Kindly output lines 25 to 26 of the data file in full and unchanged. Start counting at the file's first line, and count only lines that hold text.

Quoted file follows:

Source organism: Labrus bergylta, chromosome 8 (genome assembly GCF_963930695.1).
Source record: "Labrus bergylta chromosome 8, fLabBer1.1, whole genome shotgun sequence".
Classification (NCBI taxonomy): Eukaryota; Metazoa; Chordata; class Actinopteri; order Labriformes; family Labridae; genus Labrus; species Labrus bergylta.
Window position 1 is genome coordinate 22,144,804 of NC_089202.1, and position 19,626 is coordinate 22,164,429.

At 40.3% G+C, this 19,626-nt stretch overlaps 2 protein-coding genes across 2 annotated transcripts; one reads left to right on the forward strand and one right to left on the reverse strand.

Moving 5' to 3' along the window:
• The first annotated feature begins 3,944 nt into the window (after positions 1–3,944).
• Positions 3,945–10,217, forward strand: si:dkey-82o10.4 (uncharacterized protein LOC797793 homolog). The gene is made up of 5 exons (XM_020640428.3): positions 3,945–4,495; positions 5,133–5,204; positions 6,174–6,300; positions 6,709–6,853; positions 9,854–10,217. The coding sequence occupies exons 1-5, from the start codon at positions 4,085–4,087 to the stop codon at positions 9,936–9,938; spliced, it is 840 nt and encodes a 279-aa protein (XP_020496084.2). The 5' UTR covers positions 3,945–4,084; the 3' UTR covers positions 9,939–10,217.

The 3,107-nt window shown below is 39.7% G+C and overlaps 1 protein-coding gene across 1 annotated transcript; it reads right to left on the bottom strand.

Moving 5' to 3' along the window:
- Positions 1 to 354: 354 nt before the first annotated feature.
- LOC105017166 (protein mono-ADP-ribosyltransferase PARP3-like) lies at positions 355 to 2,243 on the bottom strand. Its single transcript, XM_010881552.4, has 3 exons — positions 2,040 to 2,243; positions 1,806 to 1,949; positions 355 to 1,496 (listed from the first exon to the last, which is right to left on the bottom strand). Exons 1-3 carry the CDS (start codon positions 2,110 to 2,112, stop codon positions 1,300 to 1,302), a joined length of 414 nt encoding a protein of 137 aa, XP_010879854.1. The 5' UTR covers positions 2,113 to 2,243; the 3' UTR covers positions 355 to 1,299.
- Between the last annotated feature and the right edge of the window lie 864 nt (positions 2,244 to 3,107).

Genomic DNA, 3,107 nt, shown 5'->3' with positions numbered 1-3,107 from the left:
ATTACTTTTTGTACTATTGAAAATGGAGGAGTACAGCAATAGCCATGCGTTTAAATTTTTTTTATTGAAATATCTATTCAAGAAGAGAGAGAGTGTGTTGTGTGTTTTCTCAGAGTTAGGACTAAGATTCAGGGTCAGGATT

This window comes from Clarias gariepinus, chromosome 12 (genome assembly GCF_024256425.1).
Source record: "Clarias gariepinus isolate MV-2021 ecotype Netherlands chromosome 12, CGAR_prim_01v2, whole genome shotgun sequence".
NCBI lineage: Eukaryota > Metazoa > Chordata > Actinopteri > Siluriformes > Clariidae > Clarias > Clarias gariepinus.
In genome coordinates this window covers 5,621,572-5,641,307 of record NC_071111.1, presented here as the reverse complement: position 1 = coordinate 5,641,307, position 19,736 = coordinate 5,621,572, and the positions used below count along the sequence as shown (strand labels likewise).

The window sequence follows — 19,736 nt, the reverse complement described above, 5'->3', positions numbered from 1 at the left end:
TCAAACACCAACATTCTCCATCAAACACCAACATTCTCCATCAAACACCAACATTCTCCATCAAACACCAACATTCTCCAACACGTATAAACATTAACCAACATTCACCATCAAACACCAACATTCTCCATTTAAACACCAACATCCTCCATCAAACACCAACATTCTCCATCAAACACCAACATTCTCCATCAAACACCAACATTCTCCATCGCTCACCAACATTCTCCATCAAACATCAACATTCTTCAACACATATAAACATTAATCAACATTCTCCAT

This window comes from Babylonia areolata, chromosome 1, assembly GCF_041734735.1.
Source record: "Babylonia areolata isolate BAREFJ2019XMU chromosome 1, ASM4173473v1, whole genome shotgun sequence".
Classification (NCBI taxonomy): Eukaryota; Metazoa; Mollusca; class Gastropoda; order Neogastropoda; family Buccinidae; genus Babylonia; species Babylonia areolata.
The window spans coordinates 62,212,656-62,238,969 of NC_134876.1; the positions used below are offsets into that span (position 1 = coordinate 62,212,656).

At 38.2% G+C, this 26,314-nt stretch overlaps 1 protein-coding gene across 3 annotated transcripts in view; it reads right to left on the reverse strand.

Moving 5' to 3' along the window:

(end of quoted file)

The window spans coordinates 62,212,656-62,238,969 of NC_134876.1; the positions used below are offsets into that span (position 1 = coordinate 62,212,656).

At 38.2% G+C, this 26,314-nt stretch overlaps 1 protein-coding gene across 3 annotated transcripts in view; it reads right to left on the reverse strand.